I wish I could say that neither the FCO nor the C I Government were stupid enough to shrug off the danger. Regrettably, I can’t. I know they are.

Monday, January 21, 2013

Monopoly Money and the Gold Standard

Not long after our family’s working vacation in The Big Apple, I bumped into Ian in the supermarket. “I’m just back from Singapore on business”, he said, “and I saw Ross on one of the cable-TV channels there, in my hotel room one night!” Our son had grown up with Ian’s son, and I was glad somebody had caught Ross’s fleeting moment of glory.

Linda and I were there on the spot, but we didn’t see any of the TV coverage. The opening day of the tournament coincided with an earthquake in Mexico that was later estimated to have killed at least ten thousand people. Every TV station in New York City turned its entire transmission time over to reports from Mexico. The 1985 World Monopoly Championship in the ballroom of the Waldorf Astoria was ignored utterly.

Ross had lain fifth at the end of the first day, in a field of twenty, and was on track to make the cut for the final table. Aged barely ten, he was what a French magazine called “le benjamin” – the youngest competitor. The US champion – Jim Forbes, a CPA from Florida – explained to the prospective US audience that the mental pressure would prove too much for a child, and he was right. Ross blew out to tenth during the next day’s play. Although – who knows? – maybe it wasn’t the pressure at all; maybe his luck just ran out. Jim also missed the cut, and he was the oldest competitor, in his late 30s.

It was a nine-day wonder here at home, when a (then) nine-year-old beat out several local bankers, lawyers and accountants to win our Islands’ first formal Monopoly Tournament one Saturday morning. I had dropped him off and gone shopping, so as not to cramp his style, and it was all over by the time I got back to give some post-game comfort to a gallant loser. The adults were standing around looking sheepish, and the boy was being told where and when he could collect his prizes – airline tickets to New York and accommodation at the Waldorf Astoria.

Winning at Monopoly is 90% luck and 10% skill & awareness. Landing on Mayfair and Park Lane (Boardwalk and Park Place in the US version) requires pure luck; bankrupting everybody else inside twenty minutes requires quick wits and some gambling skill. Think of poker, but with less money and less time. (The 1983 World Champion came second in 1985, by using his experience to maximise his luck.)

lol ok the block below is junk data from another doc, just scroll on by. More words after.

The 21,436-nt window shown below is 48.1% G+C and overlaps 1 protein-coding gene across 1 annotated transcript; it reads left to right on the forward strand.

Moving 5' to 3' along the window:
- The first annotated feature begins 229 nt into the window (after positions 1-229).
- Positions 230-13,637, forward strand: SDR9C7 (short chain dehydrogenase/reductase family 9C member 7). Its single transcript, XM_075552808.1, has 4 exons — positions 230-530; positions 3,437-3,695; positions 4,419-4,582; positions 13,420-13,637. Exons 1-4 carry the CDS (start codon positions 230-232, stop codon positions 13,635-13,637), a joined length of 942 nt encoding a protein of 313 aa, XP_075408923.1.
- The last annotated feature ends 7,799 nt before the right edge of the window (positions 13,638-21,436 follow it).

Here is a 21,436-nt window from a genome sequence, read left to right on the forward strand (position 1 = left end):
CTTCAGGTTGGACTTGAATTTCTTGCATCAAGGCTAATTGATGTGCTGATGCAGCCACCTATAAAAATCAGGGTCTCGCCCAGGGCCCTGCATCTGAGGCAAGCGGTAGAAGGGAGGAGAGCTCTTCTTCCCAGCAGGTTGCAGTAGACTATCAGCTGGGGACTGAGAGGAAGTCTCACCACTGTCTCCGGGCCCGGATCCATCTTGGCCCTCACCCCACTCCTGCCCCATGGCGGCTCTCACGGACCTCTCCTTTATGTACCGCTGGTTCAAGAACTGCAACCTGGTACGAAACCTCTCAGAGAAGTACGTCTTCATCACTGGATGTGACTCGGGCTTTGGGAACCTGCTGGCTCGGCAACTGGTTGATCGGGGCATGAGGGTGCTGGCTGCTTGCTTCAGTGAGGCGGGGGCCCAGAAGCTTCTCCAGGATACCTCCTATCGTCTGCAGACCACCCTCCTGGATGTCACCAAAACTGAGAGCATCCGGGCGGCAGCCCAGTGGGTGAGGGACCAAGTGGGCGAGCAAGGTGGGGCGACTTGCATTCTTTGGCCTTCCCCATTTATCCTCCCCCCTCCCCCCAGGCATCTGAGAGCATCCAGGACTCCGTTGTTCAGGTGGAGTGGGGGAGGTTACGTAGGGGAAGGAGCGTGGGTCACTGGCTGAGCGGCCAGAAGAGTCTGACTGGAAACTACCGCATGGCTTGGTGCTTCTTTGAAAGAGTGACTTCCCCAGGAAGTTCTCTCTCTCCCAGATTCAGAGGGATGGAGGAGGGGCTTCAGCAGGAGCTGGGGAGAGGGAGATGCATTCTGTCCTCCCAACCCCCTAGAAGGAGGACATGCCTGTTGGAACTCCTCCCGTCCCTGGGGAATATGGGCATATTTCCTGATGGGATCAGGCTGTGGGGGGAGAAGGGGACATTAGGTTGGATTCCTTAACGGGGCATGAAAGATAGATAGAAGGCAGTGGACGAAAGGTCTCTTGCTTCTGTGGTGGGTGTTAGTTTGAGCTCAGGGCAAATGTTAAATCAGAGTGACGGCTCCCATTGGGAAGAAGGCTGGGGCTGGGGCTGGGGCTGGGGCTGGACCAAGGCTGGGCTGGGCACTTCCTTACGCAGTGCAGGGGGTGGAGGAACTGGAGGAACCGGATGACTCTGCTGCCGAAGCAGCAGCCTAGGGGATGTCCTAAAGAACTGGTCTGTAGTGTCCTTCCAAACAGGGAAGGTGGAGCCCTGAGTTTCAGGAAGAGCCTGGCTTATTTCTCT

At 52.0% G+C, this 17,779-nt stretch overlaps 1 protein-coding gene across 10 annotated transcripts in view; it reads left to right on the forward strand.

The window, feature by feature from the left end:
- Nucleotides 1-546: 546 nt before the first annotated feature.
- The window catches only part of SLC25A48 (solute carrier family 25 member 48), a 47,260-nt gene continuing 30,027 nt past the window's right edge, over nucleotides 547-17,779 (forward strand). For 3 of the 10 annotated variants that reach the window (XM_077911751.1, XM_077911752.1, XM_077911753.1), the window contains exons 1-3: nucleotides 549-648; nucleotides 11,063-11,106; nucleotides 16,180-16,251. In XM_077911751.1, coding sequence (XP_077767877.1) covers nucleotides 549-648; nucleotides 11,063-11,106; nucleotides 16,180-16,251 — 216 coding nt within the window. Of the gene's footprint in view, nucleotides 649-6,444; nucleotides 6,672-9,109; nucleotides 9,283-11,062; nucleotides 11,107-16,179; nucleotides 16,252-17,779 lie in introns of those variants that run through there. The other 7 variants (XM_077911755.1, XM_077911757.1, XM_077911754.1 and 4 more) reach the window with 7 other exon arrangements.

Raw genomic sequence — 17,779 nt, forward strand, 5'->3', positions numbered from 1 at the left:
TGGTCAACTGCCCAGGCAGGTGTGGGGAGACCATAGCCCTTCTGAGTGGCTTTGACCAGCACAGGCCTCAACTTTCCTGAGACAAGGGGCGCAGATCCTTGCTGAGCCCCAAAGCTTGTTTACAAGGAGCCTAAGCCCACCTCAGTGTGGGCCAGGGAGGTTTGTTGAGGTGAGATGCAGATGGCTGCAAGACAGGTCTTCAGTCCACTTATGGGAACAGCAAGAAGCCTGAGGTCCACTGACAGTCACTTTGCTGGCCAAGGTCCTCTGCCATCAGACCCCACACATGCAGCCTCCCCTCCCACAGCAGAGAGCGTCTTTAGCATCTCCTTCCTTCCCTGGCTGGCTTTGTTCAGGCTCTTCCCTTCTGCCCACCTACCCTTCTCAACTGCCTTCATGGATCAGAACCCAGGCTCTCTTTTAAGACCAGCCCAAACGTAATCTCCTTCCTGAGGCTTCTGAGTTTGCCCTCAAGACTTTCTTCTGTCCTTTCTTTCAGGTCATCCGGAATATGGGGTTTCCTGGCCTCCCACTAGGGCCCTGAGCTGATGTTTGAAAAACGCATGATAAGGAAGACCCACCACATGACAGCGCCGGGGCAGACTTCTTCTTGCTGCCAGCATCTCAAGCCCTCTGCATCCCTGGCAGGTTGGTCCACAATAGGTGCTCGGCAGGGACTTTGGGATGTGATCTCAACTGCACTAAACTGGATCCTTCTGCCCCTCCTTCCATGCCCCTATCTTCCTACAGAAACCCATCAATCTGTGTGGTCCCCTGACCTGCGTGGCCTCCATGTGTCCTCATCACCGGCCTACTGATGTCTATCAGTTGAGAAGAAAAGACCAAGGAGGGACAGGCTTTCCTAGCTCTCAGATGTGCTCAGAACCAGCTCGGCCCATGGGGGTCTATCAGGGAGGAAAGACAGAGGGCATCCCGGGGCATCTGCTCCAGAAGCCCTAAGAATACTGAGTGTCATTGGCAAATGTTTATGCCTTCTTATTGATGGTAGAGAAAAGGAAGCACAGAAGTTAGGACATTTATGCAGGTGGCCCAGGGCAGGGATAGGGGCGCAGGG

It wasn’t so easy in New York. No casual Saturday morning in shorts and flip-flops, but hot lights and hubbub in the ballroom of the Waldorf. Spectators wandered around the tables speaking in tongues while watching the champions from twenty nations do their thing. It was fast-paced stuff. The bankers enforced the tournament rules strictly. Minimal stoppages were allowed for the consummation of property deals, but all negotiations had to be conducted on the run while keeping an eye on the continuous movements of dice and tokens – all within a ninety-minute limit.

There was real money at stake: US$15,140 to the Champion, winner take all. $15,140 was the total of the Monopoly Money sold with each game. Most games in existence still have that amount, and its purchasing power is unchanged - in the game. However, the purchasing power of the US$15,140 prize money has greatly depreciated since 1985. Take a moment to think why that is.

The game’s bankers use “hard money”. What a contrast to the real-life Central Bankers who have screwed up their nations’ real-life economies by financing asset bubbles with money created out of thin air. Monopoly Money’s value is maintained by not allowing any inflation of the money-supply. Monopoly Money is disciplined in a way that actual currencies aren’t. In effect, it adheres to a gold standard. It’s a good thing Monopoly games don’t involve Central Bankers. I mean, imagine the chaos.